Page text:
With classes throughout the SVdP Council area, our Changing Lives Forever (CLF) program is living up to its name. It’s bringing about transformation, one person at a time, as it helps individuals living in poverty to change their lives.
In the program, facilitators (SVdP volunteers) guide investigators (CLF participants) through an 18-week process to better understand their individual strengths and weaknesses, available community resources and how to make a plan for a better future.
“We help investigators realize they have a voice,” says Phyllis Manfredi, a CLF facilitator at three different churches. “When you’ve felt minimized by life’s struggles, you often don’t feel worthy or believe you have anything to contribute. The CLF program guides individuals through a process of self-investigation and discovery that brings their voice to the surface again, so they can reclaim and improve their lives.”
CLF Highlight: St. Simon/VA
One of CLF’s staunchest supporters, Father Charles Smith, believed the program could serve a unique population: veterans trying to get back on their feet. Father Charles, the military chaplain at Richard L. Roudebush VA Medical Center in downtown Indianapolis, wanted to offer CLF to veterans living temporarily at the Fort Benjamin Harrison domiciliary.
To bring his vision to life, Father Charles enlisted Dave Kasberg, a parishioner at nearby St. Simon. Already a committed SVdP volunteer, Dave was immediately interested in the opportunity. As a veteran himself—28 years in the Air Force before retiring—he could relate to them in a way that others couldn’t.
“When Father Charles asked me, I knew I wanted to be involved. It was the perfect nexus of my military experience and my SVdP volunteerism,” says Dave.
Because he was new to the CLF program, he needed an experienced co-facilitator—and Phyllis was the ideal match. She welcomed the opportunity as a special way to honor veterans.
“When I look at these individuals, I see strong people who started to struggle for a variety of reasons,” says Phyllis. “These vets have been wounded by life and are asking for our help.”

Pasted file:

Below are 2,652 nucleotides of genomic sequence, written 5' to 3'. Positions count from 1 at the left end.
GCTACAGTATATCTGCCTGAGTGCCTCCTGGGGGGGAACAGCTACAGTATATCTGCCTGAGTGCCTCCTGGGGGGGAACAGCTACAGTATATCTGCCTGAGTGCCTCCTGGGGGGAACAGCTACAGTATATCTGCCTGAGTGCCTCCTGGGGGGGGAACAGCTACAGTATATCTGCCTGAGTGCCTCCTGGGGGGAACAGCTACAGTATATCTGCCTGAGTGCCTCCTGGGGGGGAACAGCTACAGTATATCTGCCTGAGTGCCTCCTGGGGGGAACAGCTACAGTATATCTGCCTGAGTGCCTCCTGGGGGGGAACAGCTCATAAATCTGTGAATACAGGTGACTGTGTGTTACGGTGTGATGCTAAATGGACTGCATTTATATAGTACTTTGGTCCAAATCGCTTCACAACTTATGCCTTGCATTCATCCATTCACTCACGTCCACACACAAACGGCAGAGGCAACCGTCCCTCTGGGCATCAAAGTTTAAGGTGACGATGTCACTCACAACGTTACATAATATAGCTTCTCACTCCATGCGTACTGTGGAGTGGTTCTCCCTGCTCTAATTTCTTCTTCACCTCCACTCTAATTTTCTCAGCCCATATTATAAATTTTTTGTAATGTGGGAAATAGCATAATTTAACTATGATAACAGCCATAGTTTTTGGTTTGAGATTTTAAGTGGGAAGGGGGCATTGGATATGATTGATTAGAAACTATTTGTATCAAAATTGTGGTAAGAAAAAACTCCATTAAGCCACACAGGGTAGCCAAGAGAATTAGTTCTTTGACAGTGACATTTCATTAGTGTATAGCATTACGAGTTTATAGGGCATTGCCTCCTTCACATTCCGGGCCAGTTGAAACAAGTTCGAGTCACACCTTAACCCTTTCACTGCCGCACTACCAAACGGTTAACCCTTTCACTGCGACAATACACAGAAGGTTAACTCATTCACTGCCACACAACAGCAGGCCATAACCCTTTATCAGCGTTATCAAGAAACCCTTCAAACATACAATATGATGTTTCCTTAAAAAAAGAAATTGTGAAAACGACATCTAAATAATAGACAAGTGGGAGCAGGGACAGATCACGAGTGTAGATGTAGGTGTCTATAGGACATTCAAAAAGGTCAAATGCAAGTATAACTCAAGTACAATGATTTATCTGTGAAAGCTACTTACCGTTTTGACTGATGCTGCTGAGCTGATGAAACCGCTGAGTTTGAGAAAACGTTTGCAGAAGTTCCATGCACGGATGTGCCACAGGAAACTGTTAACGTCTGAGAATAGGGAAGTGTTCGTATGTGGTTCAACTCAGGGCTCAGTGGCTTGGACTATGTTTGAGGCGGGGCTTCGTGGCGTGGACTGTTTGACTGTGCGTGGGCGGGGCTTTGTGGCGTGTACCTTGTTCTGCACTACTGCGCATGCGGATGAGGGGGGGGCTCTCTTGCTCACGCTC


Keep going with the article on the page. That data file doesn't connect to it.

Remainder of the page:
Crossing a Virtual Finish Line
The first St. Simon/VA CLF session was held in the spring of 2019. A year later, the program was gaining traction and was right in the middle of another one of its four-month sessions when COVID-19 hit.
Like most of the world, the group paused for several weeks. Then, one day, as Dave watched his wife teach a high school class via Google Meet, he knew he needed to find a way for the CLF group to finish out. Within a few weeks, they were back up and running—with the remaining sessions and the graduation transitioning to a virtual format.
“A virtual format was definitely more challenging,” Dave explains. “Not everyone had a device so a couple of the participants shared, passing a phone between one another while staying socially distant. It wasn’t ideal, but we made it work.”
In fact, the virtual format became workable enough that another group formed in August 2020. That online class graduated eight investigators this past November. Dave says technology for VA participants is still a need, but they adjust and find ways to make it work.
Mentors and a Building Block Approach
One of the reasons Dave thinks CLF works so well for veterans is because of its building block approach.
“We’re talking to them about similar things they are learning in the VA programs, but we’ve packaged it in a way that one idea builds upon another—and we show how each element is tied to the bigger picture,” he says. “Then, the icing on the cake is the mentoring aspect.”
Upon graduation, each investigator is offered the opportunity to pair up with a trained mentor from Trusted Mentors. These mentors provide guidance on topics like money management, social connections, job interviews and more. The mentoring program gives each participant at least one individual to call upon as they work toward their goals.
Life-changing for All
CLF was formed to help change the lives of the investigators accepted into the program, but the facilitators are finding that the experience is life-changing for them as well.